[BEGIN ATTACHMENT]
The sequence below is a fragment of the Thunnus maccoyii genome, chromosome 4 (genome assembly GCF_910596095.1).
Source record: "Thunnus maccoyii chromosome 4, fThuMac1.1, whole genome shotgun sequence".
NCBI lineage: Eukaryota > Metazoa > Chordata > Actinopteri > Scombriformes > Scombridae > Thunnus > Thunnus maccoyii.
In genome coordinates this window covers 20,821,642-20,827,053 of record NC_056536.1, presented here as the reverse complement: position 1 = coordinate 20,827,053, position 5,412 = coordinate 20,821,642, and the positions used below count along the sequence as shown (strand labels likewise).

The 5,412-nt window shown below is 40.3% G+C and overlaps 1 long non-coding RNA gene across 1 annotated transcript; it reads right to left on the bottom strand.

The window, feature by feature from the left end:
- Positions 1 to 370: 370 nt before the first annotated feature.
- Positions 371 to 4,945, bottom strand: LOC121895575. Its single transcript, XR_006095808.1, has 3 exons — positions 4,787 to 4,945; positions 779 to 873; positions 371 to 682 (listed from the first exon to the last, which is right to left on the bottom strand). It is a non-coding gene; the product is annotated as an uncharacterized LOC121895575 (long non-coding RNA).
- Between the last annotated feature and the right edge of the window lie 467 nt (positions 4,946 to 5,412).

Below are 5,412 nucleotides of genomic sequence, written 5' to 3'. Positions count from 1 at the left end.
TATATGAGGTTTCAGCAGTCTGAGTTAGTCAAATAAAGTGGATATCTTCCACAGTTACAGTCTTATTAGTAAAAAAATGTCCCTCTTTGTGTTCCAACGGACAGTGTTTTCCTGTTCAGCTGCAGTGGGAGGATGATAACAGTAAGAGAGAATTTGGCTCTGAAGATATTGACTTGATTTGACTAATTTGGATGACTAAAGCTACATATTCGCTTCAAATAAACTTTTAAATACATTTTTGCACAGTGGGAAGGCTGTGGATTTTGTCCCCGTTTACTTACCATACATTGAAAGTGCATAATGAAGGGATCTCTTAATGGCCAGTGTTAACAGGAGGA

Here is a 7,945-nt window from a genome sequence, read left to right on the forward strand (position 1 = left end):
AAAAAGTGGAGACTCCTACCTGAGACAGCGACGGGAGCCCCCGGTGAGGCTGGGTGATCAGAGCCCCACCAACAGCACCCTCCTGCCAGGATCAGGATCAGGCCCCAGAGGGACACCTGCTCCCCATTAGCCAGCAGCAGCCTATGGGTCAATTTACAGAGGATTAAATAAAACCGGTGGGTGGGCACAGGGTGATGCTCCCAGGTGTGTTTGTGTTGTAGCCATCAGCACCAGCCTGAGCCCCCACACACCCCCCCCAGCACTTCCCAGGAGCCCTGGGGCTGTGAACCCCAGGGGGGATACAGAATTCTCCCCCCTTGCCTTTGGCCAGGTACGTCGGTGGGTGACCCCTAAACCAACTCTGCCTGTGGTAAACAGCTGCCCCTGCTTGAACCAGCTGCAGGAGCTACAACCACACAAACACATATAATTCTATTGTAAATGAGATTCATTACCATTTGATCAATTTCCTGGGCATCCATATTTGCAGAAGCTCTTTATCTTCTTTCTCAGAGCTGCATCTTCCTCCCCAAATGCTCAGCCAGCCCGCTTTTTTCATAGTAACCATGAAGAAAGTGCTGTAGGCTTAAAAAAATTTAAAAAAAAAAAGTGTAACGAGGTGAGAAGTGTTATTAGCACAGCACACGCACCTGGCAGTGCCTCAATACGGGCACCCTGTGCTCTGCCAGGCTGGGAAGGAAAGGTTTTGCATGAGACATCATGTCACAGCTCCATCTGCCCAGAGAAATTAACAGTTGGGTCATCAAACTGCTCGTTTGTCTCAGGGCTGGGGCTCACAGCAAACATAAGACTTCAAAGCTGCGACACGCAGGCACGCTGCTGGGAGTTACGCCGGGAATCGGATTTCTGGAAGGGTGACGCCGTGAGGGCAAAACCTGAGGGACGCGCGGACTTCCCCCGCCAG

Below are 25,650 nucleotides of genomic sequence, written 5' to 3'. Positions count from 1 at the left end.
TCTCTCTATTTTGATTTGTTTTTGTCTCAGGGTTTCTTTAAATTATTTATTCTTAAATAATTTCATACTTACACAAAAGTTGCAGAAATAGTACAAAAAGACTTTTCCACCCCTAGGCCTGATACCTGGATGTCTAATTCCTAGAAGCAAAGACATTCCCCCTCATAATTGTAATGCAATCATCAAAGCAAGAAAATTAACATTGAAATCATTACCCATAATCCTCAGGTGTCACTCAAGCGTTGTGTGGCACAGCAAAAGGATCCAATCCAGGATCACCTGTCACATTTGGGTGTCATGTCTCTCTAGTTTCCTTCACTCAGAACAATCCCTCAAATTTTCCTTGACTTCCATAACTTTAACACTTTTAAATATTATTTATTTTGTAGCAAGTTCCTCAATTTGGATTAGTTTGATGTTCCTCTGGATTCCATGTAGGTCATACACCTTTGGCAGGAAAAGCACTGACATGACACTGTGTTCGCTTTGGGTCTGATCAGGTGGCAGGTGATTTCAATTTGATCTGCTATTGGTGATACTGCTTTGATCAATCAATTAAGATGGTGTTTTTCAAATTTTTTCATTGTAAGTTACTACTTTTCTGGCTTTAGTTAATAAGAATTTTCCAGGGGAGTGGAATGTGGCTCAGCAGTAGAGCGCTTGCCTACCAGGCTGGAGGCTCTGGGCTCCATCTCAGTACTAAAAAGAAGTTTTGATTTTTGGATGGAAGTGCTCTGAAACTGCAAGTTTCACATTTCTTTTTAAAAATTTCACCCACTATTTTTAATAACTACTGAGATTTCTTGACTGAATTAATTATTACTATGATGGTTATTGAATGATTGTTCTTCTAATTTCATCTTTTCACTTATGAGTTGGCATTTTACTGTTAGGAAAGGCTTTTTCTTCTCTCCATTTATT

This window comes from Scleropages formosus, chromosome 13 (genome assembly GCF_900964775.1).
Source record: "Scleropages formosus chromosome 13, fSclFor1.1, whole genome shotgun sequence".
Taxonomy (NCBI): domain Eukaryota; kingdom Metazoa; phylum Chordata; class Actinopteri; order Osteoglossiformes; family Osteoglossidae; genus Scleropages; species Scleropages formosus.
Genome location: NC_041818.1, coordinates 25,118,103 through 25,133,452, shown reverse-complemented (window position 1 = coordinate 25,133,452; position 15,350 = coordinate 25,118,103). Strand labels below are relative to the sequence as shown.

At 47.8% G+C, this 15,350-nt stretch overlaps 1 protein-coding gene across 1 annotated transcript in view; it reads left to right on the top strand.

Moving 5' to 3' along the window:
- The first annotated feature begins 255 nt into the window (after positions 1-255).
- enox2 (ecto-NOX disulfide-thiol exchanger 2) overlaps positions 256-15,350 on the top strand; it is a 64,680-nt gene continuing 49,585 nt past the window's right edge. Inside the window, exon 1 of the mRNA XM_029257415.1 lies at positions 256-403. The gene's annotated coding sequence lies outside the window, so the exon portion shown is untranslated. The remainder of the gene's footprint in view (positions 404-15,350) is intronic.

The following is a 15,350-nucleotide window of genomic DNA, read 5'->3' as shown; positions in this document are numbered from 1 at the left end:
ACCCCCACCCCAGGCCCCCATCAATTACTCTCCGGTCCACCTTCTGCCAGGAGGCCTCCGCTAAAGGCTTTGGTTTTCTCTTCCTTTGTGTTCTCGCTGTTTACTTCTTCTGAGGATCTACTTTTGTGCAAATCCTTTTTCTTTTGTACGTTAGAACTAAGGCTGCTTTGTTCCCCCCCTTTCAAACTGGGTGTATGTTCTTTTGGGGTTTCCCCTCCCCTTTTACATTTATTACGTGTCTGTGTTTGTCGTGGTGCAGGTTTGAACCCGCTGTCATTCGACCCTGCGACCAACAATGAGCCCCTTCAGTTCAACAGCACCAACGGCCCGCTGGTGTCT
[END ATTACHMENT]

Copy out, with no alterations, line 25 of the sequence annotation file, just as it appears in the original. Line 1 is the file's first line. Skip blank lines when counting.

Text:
ACCCCCACCCCAGGCCCCCATCAATTACTCTCCGGTCCACCTTCTGCCAGGAGGCCTCCGCTAAAGGCTTTGGTTTTCTCTTCCTTTGTGTTCTCGCTGTTTACTTCTTCTGAGGATCTACTTTTGTGCAAATCCTTTTTCTTTTGTACGTTAGAACTAAGGCTGCTTTGTTCCCCCCCTTTCAAACTGGGTGTATGTTCTTTTGGGGTTTCCCCTCCCCTTTTACATTTATTACGTGTCTGTGTTTGTCGTGGTGCAGGTTTGAACCCGCTGTCATTCGACCCTGCGACCAACAATGAGCCCCTTCAGTTCAACAGCACCAACGGCCCGCTGGTGTCT